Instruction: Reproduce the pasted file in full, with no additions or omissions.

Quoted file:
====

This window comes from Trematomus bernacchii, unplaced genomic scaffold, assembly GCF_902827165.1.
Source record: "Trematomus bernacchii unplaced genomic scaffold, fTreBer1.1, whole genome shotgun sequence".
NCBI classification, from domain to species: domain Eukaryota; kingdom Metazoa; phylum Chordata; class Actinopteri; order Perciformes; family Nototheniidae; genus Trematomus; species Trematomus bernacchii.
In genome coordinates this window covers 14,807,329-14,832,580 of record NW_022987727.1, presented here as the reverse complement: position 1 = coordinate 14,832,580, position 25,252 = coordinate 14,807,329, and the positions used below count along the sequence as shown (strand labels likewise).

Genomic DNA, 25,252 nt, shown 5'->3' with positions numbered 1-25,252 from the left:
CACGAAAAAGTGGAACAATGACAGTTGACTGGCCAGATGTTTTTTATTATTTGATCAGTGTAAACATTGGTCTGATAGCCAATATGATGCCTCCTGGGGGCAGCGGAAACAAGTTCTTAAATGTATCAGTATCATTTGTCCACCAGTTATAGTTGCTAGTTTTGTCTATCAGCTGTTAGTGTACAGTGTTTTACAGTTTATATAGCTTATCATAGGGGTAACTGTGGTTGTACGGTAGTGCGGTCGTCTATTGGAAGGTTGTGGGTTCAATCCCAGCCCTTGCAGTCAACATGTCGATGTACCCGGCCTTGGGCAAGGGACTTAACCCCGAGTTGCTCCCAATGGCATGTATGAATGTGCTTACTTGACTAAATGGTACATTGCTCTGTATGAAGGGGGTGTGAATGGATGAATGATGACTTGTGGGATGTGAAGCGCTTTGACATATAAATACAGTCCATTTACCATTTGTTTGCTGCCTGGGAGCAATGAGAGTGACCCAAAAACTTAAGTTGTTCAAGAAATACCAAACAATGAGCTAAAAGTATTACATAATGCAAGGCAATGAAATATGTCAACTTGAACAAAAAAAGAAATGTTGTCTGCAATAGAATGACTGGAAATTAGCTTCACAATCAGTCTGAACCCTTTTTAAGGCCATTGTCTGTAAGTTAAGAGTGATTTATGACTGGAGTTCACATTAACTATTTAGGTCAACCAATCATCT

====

This window comes from Trematomus bernacchii, unplaced genomic scaffold, assembly GCF_902827165.1.
Source record: "Trematomus bernacchii unplaced genomic scaffold, fTreBer1.1, whole genome shotgun sequence".
NCBI classification, from domain to species: domain Eukaryota; kingdom Metazoa; phylum Chordata; class Actinopteri; order Perciformes; family Nototheniidae; genus Trematomus; species Trematomus bernacchii.
In genome coordinates this window covers 14,807,329-14,832,580 of record NW_022987727.1, presented here as the reverse complement: position 1 = coordinate 14,832,580, position 25,252 = coordinate 14,807,329, and the positions used below count along the sequence as shown (strand labels likewise).

Genomic DNA, 25,252 nt, shown 5'->3' with positions numbered 1-25,252 from the left:
CACGAAAAAGTGGAACAATGACAGTTGACTGGCCAGATGTTTTTTATTATTTGATCAGTGTAAACATTGGTCTGATAGCCAATATGATGCCTCCTGGGGGCAGCGGAAACAAGTTCTTAAATGTATCAGTATCATTTGTCCACCAGTTATAGTTGCTAGTTTTGTCTATCAGCTGTTAGTGTACAGTGTTTTACAGTTTATATAGCTTATCATAGGGGTAACTGTGGTTGTACGGTAGTGCGGTCGTCTATTGGAAGGTTGTGGGTTCAATCCCAGCCCTTGCAGTCAACATGTCGATGTACCCGGCCTTGGGCAAGGGACTTAACCCCGAGTTGCTCCCAATGGCATGTATGAATGTGCTTACTTGACTAAATGGTACATTGCTCTGTATGAAGGGGGTGTGAATGGATGAATGATGACTTGTGGGATGTGAAGCGCTTTGACATATAAATACAGTCCATTTACCATTTGTTTGCTGCCTGGGAGCAATGAGAGTGACCCAAAAACTTAAGTTGTTCAAGAAATACCAAACAATGAGCTAAAAGTATTACATAATGCAAGGCAATGAAATATGTCAACTTGAACAAAAAAAGAAATGTTGTCTGCAATAGAATGACTGGAAATTAGCTTCACAATCAGTCTGAACCCTTTTTAAGGCCATTGTCTGTAAGTTAAGAGTGATTTATGACTGGAGTTCACATTAACTATTTAGGTCAACCAATCATCT